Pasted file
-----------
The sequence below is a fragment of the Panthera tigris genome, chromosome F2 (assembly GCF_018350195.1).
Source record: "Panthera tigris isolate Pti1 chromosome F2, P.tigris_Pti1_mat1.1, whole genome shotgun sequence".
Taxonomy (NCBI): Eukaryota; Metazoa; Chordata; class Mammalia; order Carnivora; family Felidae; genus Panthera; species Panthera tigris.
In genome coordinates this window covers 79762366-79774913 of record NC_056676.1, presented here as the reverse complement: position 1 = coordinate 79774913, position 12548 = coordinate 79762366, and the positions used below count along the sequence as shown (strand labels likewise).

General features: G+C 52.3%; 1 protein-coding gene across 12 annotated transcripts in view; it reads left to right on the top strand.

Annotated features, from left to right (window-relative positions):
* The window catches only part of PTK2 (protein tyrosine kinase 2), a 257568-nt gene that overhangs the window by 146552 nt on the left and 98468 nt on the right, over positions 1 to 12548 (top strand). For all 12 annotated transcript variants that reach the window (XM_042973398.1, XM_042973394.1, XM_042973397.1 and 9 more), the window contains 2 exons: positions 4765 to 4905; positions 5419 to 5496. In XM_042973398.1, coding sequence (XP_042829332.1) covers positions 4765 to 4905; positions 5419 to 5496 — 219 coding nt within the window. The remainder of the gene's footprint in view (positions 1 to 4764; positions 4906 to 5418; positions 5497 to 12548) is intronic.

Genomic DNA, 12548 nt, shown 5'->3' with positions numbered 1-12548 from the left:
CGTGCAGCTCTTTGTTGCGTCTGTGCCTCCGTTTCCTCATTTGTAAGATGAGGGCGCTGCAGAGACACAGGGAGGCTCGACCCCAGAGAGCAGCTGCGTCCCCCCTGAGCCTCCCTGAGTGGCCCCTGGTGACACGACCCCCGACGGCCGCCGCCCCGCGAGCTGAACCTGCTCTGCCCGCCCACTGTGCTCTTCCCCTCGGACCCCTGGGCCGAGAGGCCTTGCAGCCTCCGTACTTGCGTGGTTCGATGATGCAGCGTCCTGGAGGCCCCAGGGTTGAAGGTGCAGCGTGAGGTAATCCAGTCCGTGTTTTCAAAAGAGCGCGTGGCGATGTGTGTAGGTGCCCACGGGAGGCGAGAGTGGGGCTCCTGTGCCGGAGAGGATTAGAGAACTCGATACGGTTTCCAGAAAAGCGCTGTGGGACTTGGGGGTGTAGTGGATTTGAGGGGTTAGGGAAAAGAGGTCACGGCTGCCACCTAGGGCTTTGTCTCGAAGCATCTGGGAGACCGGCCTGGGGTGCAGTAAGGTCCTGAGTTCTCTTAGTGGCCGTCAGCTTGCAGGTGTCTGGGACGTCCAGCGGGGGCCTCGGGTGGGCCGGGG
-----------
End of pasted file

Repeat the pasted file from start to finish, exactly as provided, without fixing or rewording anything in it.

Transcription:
The sequence below is a fragment of the Panthera tigris genome, chromosome F2 (assembly GCF_018350195.1).
Source record: "Panthera tigris isolate Pti1 chromosome F2, P.tigris_Pti1_mat1.1, whole genome shotgun sequence".
Taxonomy (NCBI): Eukaryota; Metazoa; Chordata; class Mammalia; order Carnivora; family Felidae; genus Panthera; species Panthera tigris.
In genome coordinates this window covers 79762366-79774913 of record NC_056676.1, presented here as the reverse complement: position 1 = coordinate 79774913, position 12548 = coordinate 79762366, and the positions used below count along the sequence as shown (strand labels likewise).

General features: G+C 52.3%; 1 protein-coding gene across 12 annotated transcripts in view; it reads left to right on the top strand.

Annotated features, from left to right (window-relative positions):
* The window catches only part of PTK2 (protein tyrosine kinase 2), a 257568-nt gene that overhangs the window by 146552 nt on the left and 98468 nt on the right, over positions 1 to 12548 (top strand). For all 12 annotated transcript variants that reach the window (XM_042973398.1, XM_042973394.1, XM_042973397.1 and 9 more), the window contains 2 exons: positions 4765 to 4905; positions 5419 to 5496. In XM_042973398.1, coding sequence (XP_042829332.1) covers positions 4765 to 4905; positions 5419 to 5496 — 219 coding nt within the window. The remainder of the gene's footprint in view (positions 1 to 4764; positions 4906 to 5418; positions 5497 to 12548) is intronic.

Genomic DNA, 12548 nt, shown 5'->3' with positions numbered 1-12548 from the left:
CGTGCAGCTCTTTGTTGCGTCTGTGCCTCCGTTTCCTCATTTGTAAGATGAGGGCGCTGCAGAGACACAGGGAGGCTCGACCCCAGAGAGCAGCTGCGTCCCCCCTGAGCCTCCCTGAGTGGCCCCTGGTGACACGACCCCCGACGGCCGCCGCCCCGCGAGCTGAACCTGCTCTGCCCGCCCACTGTGCTCTTCCCCTCGGACCCCTGGGCCGAGAGGCCTTGCAGCCTCCGTACTTGCGTGGTTCGATGATGCAGCGTCCTGGAGGCCCCAGGGTTGAAGGTGCAGCGTGAGGTAATCCAGTCCGTGTTTTCAAAAGAGCGCGTGGCGATGTGTGTAGGTGCCCACGGGAGGCGAGAGTGGGGCTCCTGTGCCGGAGAGGATTAGAGAACTCGATACGGTTTCCAGAAAAGCGCTGTGGGACTTGGGGGTGTAGTGGATTTGAGGGGTTAGGGAAAAGAGGTCACGGCTGCCACCTAGGGCTTTGTCTCGAAGCATCTGGGAGACCGGCCTGGGGTGCAGTAAGGTCCTGAGTTCTCTTAGTGGCCGTCAGCTTGCAGGTGTCTGGGACGTCCAGCGGGGGCCTCGGGTGGGCCGGGG